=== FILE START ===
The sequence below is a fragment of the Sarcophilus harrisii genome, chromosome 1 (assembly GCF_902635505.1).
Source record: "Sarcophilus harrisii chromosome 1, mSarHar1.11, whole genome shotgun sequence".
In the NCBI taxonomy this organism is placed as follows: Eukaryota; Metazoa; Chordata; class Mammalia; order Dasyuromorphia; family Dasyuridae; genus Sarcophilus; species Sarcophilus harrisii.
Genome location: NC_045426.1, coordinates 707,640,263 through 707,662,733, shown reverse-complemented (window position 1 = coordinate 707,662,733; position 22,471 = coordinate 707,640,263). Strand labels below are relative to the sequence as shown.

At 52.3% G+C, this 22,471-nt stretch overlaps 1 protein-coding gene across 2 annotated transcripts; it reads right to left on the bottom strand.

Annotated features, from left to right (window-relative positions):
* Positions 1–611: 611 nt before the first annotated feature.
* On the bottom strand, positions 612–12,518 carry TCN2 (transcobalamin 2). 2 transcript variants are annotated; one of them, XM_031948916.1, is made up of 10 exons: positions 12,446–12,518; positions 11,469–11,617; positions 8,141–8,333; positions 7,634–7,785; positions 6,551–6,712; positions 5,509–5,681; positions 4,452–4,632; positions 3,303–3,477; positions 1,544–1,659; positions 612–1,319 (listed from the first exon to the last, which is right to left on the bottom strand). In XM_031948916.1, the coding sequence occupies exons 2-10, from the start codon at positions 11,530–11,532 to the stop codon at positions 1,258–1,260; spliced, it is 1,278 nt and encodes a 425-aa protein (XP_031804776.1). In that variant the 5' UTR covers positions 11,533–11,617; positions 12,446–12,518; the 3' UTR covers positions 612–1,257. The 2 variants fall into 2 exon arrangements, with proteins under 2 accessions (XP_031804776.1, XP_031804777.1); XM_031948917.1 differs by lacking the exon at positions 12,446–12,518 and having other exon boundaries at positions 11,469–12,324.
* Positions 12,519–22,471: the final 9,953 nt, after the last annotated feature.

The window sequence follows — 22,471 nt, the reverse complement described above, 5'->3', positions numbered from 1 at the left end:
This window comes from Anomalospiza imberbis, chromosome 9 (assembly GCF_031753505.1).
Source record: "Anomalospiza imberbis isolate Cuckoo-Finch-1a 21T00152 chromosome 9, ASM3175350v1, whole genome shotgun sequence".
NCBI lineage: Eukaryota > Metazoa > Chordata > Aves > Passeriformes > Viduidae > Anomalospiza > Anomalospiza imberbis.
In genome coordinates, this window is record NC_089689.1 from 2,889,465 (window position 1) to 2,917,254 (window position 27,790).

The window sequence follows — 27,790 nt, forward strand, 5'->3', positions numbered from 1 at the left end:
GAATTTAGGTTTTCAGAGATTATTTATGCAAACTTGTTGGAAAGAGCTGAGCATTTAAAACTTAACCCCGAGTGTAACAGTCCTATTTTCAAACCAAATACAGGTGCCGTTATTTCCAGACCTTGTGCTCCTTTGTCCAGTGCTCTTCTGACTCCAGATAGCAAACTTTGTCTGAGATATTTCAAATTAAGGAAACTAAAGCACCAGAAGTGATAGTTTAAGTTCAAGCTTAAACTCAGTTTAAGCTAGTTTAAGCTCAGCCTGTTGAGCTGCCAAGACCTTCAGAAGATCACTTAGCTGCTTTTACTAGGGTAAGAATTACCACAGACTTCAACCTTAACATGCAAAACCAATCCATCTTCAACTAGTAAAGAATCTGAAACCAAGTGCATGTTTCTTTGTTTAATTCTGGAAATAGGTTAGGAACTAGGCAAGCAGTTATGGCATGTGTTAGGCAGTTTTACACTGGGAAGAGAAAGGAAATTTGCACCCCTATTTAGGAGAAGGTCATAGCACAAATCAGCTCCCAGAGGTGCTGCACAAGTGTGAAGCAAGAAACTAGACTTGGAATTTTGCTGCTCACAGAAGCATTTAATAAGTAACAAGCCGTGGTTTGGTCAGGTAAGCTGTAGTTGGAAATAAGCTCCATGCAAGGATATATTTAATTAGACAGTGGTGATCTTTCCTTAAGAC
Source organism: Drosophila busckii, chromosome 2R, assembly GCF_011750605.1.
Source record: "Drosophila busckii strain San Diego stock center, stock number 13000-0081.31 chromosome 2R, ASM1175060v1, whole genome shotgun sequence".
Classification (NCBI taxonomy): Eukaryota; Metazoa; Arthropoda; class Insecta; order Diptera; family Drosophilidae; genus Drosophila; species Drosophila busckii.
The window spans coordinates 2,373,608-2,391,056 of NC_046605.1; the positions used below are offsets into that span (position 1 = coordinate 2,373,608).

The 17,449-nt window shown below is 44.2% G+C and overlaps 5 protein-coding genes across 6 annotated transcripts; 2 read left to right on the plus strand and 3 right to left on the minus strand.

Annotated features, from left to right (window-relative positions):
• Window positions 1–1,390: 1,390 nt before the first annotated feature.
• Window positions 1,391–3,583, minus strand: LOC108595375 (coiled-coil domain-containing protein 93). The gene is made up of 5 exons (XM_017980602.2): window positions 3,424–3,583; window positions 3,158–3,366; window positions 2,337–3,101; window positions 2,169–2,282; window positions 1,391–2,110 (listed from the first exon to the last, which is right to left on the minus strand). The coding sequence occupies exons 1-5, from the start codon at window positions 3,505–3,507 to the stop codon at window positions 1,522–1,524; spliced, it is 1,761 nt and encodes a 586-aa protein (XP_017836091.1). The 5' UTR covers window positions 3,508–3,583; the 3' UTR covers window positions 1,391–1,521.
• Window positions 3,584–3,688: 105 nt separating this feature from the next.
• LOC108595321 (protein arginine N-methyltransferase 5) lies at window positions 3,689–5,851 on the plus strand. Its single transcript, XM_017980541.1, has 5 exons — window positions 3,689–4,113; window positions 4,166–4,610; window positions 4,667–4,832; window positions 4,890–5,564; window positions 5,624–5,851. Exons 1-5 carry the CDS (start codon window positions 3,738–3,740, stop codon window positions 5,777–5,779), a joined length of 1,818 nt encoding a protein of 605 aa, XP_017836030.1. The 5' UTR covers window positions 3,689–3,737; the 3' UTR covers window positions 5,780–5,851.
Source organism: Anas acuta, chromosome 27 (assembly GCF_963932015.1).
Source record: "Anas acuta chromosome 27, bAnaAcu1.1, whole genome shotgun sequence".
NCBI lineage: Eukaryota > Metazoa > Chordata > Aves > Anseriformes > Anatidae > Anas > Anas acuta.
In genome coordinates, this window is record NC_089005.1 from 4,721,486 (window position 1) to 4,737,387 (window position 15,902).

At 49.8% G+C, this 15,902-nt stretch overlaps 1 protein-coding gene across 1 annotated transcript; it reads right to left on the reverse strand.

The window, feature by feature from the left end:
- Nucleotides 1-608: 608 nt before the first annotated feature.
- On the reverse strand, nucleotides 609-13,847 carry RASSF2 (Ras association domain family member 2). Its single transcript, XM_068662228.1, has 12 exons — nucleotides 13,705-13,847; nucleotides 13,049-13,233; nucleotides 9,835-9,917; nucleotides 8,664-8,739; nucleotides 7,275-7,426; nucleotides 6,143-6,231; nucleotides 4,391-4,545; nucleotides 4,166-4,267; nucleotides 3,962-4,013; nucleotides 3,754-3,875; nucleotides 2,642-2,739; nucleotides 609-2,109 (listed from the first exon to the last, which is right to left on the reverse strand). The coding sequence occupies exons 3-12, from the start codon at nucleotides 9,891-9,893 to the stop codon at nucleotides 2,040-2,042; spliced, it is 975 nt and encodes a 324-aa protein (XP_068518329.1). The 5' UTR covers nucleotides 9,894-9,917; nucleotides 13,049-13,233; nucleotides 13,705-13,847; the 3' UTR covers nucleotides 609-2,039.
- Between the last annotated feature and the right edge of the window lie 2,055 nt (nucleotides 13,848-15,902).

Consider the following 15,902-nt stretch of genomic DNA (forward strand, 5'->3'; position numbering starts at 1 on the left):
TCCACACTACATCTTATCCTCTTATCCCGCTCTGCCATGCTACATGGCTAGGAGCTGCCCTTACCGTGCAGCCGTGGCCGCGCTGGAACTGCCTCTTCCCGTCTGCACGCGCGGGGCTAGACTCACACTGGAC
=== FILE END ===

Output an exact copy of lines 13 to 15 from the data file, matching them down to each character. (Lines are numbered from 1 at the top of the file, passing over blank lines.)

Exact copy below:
NCBI lineage: Eukaryota > Metazoa > Chordata > Aves > Passeriformes > Viduidae > Anomalospiza > Anomalospiza imberbis.
In genome coordinates, this window is record NC_089689.1 from 2,889,465 (window position 1) to 2,917,254 (window position 27,790).

The window sequence follows — 27,790 nt, forward strand, 5'->3', positions numbered from 1 at the left end: